Shockwaves were sent throughout Missouri political circles though last February when Schweich committed suicide at his home via a self-inflicted gun shot. Nobody might really know why the promising politician took such a drastic action (as his spokesman would also tragically do shortly after), but soon a reporter came forward saying that Schweich had been agitated and wanted to speak to him about a smear campaign being run against him by political opponents within the State GOP. Apparently, there was some sort of allegation that it was going to be said that the Episcopalian Schweich had Jewish heritage in his family background, something that he did not deny, and this was somehow going to hurt his chances in the Gubernatorial primary. Frankly, this story does not really make much sense to me, unless Schweich was somehow embarrassed by his family history or unwilling to state his own Christian beliefs.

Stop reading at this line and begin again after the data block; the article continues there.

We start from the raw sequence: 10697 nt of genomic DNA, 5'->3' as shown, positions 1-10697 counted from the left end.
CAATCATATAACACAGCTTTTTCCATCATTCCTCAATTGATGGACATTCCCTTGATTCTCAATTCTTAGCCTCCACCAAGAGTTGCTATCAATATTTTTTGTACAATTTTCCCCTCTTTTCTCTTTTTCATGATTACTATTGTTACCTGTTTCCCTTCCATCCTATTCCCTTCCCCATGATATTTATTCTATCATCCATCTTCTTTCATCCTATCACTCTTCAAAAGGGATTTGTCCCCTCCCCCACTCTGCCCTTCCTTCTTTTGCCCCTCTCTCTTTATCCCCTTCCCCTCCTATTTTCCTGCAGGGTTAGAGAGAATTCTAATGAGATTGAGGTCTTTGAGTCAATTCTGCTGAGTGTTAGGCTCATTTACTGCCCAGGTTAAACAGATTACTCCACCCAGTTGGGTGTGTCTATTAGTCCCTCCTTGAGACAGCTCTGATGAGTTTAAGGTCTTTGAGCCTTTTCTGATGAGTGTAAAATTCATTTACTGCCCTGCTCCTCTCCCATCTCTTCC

Finger were pointed at the Missouri Republican Chairman and at the Hanaway campaign, but this is just a sad and confusing story all around. It did have the effect of making it very difficult for Hanaway, Schweich's chief opponent, to campaign for Governor, but she did press forward with a campaign and would eventually be joined by other contenders. John Brunner was a wealthy businessman, who nearly won a U.S. Senate nomination in 2012, with some establishment support, but ran for Governor as a Tea Party outsider. Third term Lt. Governor Peter Kinder would also enter the race. He was believed to have had the nomination for Governor for the taking in 2012, before dropping out after stories surfaced about the unmarried Kinder cavorting with strippers. He did manage to win another term for the number two spot in the state. The next year he would back out of a primary battle in a Congressional special election, but saw 2016 as his one chance to run for Governor. Finally there was Eric Greitens, a former Navy SEAL who would become a noted businessman and author. He had been recruited by Democrats to run for Congress in 2010, but passed on that race, and ultimately decided he was more comfortable as a Republican.